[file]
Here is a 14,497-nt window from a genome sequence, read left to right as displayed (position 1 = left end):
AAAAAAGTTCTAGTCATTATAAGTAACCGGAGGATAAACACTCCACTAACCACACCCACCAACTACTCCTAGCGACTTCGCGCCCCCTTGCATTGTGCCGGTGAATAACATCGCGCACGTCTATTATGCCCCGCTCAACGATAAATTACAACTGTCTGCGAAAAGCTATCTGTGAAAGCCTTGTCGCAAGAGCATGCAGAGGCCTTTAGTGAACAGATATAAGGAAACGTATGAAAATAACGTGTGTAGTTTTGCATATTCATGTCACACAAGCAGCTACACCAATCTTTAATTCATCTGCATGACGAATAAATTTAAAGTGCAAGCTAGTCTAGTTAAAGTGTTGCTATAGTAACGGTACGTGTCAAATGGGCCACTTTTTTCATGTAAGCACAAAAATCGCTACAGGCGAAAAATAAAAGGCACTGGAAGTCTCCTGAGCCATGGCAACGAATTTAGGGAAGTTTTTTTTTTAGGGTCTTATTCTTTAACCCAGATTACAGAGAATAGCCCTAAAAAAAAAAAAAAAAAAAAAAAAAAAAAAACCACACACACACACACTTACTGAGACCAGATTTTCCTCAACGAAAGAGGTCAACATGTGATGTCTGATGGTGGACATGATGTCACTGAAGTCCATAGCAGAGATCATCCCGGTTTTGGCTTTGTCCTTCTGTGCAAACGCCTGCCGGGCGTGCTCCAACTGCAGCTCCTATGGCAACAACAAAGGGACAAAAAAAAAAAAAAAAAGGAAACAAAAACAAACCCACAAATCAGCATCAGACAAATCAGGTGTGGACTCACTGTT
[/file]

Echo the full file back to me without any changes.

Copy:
Here is a 14,497-nt window from a genome sequence, read left to right as displayed (position 1 = left end):
AAAAAAGTTCTAGTCATTATAAGTAACCGGAGGATAAACACTCCACTAACCACACCCACCAACTACTCCTAGCGACTTCGCGCCCCCTTGCATTGTGCCGGTGAATAACATCGCGCACGTCTATTATGCCCCGCTCAACGATAAATTACAACTGTCTGCGAAAAGCTATCTGTGAAAGCCTTGTCGCAAGAGCATGCAGAGGCCTTTAGTGAACAGATATAAGGAAACGTATGAAAATAACGTGTGTAGTTTTGCATATTCATGTCACACAAGCAGCTACACCAATCTTTAATTCATCTGCATGACGAATAAATTTAAAGTGCAAGCTAGTCTAGTTAAAGTGTTGCTATAGTAACGGTACGTGTCAAATGGGCCACTTTTTTCATGTAAGCACAAAAATCGCTACAGGCGAAAAATAAAAGGCACTGGAAGTCTCCTGAGCCATGGCAACGAATTTAGGGAAGTTTTTTTTTTAGGGTCTTATTCTTTAACCCAGATTACAGAGAATAGCCCTAAAAAAAAAAAAAAAAAAAAAAAAAAAAAAACCACACACACACACACTTACTGAGACCAGATTTTCCTCAACGAAAGAGGTCAACATGTGATGTCTGATGGTGGACATGATGTCACTGAAGTCCATAGCAGAGATCATCCCGGTTTTGGCTTTGTCCTTCTGTGCAAACGCCTGCCGGGCGTGCTCCAACTGCAGCTCCTATGGCAACAACAAAGGGACAAAAAAAAAAAAAAAAAGGAAACAAAAACAAACCCACAAATCAGCATCAGACAAATCAGGTGTGGACTCACTGTT